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Wilson's Warbler Part IV

A week of non-stop singing attracts a female Wilson's Warbler to the male's territory at the edge of the forest. The female alone builds a nest, concealing it in mossy ground at the base of a shrub, or perhaps in a tussock of grass. She lays four eggs, which she incubates for 12 days. When the eggs hatch, both parents tend the fast-growing nestlings. Find out from Cornell.edu if Wilson's Warblers nest near you, and find out more about the Wilson's warbler at Cornell's All About Birds.

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Full Transcript

Transcript: 

BirdNote®

Wilson’s Warbler, Part IV –
Whirlwind Courtship and Nesting

Written by Bob Sundstrom

This is BirdNote!
 [Wilson’s Warbler song, repeated]
 This brisk flurry of notes is the song of a male Wilson’s Warbler. The warbler sings from deep within a shrubby thicket, its choppy phrases penetrating the dense foliage to reach the ears of other Wilson’s Warblers.
 [Wilson’s Warbler song, repeated]
 Since last September, BirdNote has followed the Wilson’s Warbler’s seasonal journey to Belize and back. A diminutive bird feathered in warm yellow, head capped with black, the warbler actively searches out insects. It often flutters hummingbird-like in mid-air to glean prey from the undersides of leaves.
 A week of non-stop singing attracts a female to the male’s territory at the edge of the forest. The female alone builds a nest of dead leaves, bark strips, and stems, concealing it in mossy ground at the base of a shrub, or perhaps in a tussock of grass. She lays four eggs, which she incubates for 12 days. When the eggs hatch, both parents busily attend the fast-growing nestlings. Remarkably, the young leave the nest less than two weeks after being born. The parents then tend them for another week. After that, they’re on their own. Talk about a brief childhood!  [Wilson’s Warbler song, repeated]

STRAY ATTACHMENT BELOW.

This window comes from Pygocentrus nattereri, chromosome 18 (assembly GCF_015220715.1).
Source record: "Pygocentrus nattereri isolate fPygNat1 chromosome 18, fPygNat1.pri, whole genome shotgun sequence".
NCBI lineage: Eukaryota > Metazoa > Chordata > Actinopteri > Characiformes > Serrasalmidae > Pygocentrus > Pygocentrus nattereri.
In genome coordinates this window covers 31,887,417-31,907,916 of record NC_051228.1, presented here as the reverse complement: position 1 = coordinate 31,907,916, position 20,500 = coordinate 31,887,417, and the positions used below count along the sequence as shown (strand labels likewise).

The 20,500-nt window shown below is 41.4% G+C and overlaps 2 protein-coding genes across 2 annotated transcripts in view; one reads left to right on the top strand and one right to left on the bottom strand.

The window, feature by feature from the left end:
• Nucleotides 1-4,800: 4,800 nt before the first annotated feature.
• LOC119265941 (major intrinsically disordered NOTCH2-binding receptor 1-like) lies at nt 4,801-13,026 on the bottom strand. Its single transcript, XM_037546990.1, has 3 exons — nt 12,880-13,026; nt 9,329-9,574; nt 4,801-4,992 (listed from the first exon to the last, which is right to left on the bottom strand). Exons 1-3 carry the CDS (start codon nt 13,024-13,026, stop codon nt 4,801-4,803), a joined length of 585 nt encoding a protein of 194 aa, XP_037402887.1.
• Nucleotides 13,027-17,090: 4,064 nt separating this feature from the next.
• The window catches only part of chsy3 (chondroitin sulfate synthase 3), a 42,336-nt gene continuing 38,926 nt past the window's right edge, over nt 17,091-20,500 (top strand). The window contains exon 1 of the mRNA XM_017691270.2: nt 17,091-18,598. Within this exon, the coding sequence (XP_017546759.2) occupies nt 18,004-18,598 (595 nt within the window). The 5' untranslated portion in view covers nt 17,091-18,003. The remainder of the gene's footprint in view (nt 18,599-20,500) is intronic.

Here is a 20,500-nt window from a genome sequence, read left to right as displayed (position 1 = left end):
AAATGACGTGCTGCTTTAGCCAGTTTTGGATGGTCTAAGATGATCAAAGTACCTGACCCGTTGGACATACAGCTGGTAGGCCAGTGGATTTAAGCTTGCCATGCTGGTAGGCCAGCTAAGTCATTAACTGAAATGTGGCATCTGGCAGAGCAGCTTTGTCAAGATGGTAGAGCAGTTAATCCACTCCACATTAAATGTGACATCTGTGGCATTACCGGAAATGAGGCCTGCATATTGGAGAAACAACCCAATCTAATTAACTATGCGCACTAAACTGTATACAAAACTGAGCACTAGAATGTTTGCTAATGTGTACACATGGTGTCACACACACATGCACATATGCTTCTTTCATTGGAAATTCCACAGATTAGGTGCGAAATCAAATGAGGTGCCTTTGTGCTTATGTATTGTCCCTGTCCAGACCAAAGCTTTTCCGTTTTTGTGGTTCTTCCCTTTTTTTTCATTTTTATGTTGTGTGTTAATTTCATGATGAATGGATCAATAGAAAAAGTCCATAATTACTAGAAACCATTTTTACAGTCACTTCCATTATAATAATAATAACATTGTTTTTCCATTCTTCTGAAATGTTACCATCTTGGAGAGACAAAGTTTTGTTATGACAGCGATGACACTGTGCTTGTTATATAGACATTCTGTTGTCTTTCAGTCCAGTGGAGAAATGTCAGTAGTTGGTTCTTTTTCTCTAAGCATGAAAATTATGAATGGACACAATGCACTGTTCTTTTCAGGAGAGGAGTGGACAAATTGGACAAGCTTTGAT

BirdNote is independently produced and funded by the non-profit Tune In to Nature. To make a gift to BirdNote, come to our website www.birdnote.org.
###

Call of the Wilson’s Warbler provided by The Macaulay Library at the Cornell Lab of Ornithology, Ithaca, New York. Recorded by T.G. Sander.
Producer: John Kessler
Executive Producer: Chris Peterson
© 2007 Tune In to Nature.org           Revised for May 2009

ID# 050407WIWA4-4    WIWA-04

 

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